diversity (BOSTID, 2002) In Nigeria, the whole cycle has less than halved in length and the
fallow period is less than a third of what it was (NEST, 2002). The tendency is for the
fallowing system to shrink in the end to the point where it is replaced by, crop rotation and
monocropping. In these systems conservation practices are often replaced by quick easy
farming (Thompson, Fenny, & Oakerson , 2006).
One of the constraints to the conservation of agrobiodiversity by rural farmers is lack of
education. Nigeian Conservation Foundation (NCF), (2005) pointed out that tackling
environmental problems (loss of agrobiodiversity inclusive), requires action mostly from
environmental education, Noibi (2002) noted that a person’s level of ignorance of the
environment can be said to be positively related to the degree of damage to the
environment. He exemplified this by relating a case of farmers who over-graze their land or
substitute chemical fertilizer for organic manure and pesticides for biological means of pest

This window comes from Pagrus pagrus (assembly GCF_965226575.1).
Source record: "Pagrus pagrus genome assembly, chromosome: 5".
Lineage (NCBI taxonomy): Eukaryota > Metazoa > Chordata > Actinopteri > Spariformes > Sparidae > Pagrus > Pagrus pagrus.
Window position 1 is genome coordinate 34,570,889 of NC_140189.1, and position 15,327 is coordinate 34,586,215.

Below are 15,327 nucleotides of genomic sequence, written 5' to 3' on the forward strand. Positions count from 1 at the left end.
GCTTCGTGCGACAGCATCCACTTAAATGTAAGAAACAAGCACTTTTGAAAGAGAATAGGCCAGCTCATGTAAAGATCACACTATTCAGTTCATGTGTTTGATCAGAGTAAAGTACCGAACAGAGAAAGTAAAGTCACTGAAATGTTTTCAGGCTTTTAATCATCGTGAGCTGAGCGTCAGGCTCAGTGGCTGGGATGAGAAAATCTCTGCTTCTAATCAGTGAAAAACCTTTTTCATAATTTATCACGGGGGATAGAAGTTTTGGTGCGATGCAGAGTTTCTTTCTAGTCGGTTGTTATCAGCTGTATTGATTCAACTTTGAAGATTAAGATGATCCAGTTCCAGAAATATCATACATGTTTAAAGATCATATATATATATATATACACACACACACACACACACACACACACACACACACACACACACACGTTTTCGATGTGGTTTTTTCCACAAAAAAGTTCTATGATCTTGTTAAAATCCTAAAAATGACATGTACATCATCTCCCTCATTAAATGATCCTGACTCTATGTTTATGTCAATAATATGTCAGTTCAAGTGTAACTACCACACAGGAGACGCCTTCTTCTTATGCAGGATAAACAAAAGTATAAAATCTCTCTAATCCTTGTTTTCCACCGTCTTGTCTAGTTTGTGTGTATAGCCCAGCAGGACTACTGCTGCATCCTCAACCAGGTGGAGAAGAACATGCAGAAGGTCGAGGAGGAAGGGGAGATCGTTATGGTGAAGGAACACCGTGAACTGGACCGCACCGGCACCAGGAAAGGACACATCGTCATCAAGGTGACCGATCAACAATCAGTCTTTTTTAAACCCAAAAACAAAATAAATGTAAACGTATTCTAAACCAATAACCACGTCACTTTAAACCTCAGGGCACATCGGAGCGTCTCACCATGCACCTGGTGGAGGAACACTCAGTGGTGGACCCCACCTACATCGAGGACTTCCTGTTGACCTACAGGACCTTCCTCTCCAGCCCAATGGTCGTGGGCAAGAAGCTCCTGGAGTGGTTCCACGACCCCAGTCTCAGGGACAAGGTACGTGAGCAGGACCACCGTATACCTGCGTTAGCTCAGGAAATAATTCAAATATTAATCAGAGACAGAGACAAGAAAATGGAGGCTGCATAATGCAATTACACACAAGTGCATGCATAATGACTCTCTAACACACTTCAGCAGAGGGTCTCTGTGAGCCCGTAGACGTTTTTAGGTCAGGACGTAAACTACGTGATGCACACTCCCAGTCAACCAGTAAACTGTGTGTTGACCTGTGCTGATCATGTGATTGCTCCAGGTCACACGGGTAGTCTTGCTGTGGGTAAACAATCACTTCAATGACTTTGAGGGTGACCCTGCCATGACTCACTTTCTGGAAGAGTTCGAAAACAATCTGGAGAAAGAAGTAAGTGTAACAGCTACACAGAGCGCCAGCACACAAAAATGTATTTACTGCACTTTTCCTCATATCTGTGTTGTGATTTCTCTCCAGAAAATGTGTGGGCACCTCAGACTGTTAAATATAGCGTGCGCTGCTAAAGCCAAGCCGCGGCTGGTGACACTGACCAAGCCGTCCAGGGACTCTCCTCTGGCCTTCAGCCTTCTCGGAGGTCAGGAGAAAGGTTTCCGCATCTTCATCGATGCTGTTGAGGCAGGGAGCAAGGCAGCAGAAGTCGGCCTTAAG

control without bothering about the implications of that action on land and agrobiodiversity,
It could therefore, be inferred that lack of environmental education among the farmers is the
single greatest contributor that constraints the conservation of agricultural biodiversity by
rural farmers. Education can impart knowledge and determination necessary to resolve a
given set of environmental problems.
The social and perceptual factors also influence the conservation attitude of the rural
farmers. According to Kellert (2008), the development of compelling rational and effective
strategy for protecting endangered agro-species will require an increasing recognition that
Journal of Agriculture and Veterinary Sciences Volume 2, December 2010